11 Dec 2017 by Megan Sirockman
Themes and Trends in IA and Digital Communication

Throughout the year, nForm consultants participate in a variety of events that pertain to user experience – from digital communication, to customer experience, to information architecture. While these events cover a diverse set of topics, we have noticed some persistent themes that apply to the work we do and also to our customers. I’d like to highlight two recent events we attended and our learnings from them – Forward Thinking: Digital & the Customer Experience and IA Summit 2017.

While attending the local IABC event, Forward Thinking: Digital & the Customer Experience, speakers were asked to discuss the digital world, its impact on how organizations communicate with their customers and how the customer experience is now synonymous with the online user experience. The three main themes we heard here were:

  • Aligning your Customer and Audience Needs with your Organization’s Goals. Understanding your audience prior to engaging across every channel is extremely important – whether that be in person, through social media, or your website. Developing any experience for your customers requires evidence-based decision making, where you take off your corporate hat and focus on audience needs. User- and audience-centric experiences become your differentiating factor knowing that these individuals are spending time with your product or communications, so the experiences need to resonate and be important to them.
  • Cross Functional Teams Working Together. Communicators are more and more dependent on entire teams to bring their content to life. Ensuring that your brand is heard and understood online by the right audiences and with the intended meaning requires different specializations. These include channel, usability, and technical considerations that may not be within a single team’s wheelhouse.
  • Being Adaptive to Customers in Real Time. Communication plans are essential to setting the overall direction of your strategy, but do not guarantee a successful online presence without adaptability. The plan needs to be responsive to change, and the way the plan becomes responsive is through the timely self-awareness of your brand. Organizations should be self-aware enough to listen to their audience and respond to it. Through this evidence based flexibility, you are able to understand the “why” in order to cater your strategy directly to your audience or users successfully.

We also attended IA Summit 2017 in Vancouver, B.C., where over a three-day period, presenters talked about the role of digital practitioners in ensuring that technology serves human needs and not the other way around. Sessions that we attended covered a variety of topics, but a couple of themes resonated with us and our work:

  • Experiences Suffer without Focus on the Audience. Digital experiences often suffer when an organization focuses on how they think something should work or what is easiest to produce, at the expense of how a user will actually engage with the experience. This can mean that different facets of the team focus too much on what they are good at and not enough on the holistic experience of what their audiences need to interact effectively. To avoid this, assumptions should be removed from the discovery process in favor of research into the real-life needs of our audiences as human beings. A user or audience member’s context should be used to drive the development of an experience to understand what those needs are so that they can be fulfilled. Without that need fulfillment step, it would be difficult for the user or audience to understand and internalize the content of the experience being presented.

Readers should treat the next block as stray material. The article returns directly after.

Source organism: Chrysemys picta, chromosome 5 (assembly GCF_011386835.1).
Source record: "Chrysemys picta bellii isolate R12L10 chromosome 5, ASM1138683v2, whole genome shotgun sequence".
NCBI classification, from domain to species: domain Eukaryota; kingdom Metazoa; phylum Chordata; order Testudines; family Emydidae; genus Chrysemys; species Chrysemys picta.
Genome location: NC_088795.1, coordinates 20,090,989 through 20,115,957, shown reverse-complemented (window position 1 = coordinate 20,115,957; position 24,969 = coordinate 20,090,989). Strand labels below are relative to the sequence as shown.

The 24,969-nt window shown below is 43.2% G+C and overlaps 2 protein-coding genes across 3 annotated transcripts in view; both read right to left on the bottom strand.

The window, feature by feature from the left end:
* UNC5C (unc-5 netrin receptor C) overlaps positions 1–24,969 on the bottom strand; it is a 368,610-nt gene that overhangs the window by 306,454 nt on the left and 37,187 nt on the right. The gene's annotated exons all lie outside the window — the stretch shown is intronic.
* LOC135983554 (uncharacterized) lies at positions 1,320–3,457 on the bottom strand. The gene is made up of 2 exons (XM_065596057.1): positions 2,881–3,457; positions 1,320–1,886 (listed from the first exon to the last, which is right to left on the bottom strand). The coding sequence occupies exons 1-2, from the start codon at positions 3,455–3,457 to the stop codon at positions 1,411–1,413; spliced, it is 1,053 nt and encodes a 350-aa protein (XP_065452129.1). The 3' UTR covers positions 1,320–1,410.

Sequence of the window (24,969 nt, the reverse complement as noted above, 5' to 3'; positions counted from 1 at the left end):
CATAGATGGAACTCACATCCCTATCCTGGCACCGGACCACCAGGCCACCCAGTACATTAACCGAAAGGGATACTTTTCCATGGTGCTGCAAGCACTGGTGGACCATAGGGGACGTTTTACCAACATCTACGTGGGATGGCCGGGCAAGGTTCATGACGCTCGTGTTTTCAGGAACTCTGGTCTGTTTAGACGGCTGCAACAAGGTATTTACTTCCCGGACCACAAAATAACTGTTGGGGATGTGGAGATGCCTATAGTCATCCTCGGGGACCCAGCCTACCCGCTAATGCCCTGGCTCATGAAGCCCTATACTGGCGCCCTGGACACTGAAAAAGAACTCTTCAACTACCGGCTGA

• Designing Usable Experiences is more than Visual Design. Effective visual design is only a component of creating a usable experience. Users form their impressions of your digital product through a quick and often irrational decision-making process that involves more than how the product looks. This understanding comes from the words that we use on the page and the way that users are able to assemble those words into a coherent, holistic model. Users make determinations by scanning for key words, groupings, and titles to make sense of what a digital space is and what they can do with it. Understanding that we are creating digital spaces for humans and their biases allows us to design more effectively.

For more information on the great IA Summit talks that inspired these themes, look for Language Arts for the Lizard Brain by Andy Fitzgerald and All Roads Lead to the Bathroom by Elissa Frankle .

Participating in conferences and events like these allows us to meet like minded individuals with potentially different and interesting perspectives on the work we do every day. Keeping informed and up to date on tools and trends used throughout our field also allows us to validate our own best practices as an organization. We will continue to attend these types of events in the future to learn from others as well as to share our expertise throughout the community.

06 Dec 2017 by Carson Pierce

Project Managers vs. Project Leaders: DPM Summit 2017 Review

At nForm, we don't have a traditional project manager role. Would the content from the Digital PM Summit still be relevant to how we work? … Read More

18 Dec 2017 by Dennis Breen

The Trouble with Rigor: Evaluation Methods for Selecting a CMS

If you’re responsible for a complex website or intranet, you’ve probably faced the daunting task of figuring out what CMS would best power your site. If you’re a business analyst, or have one on your team, you may have followed … Read More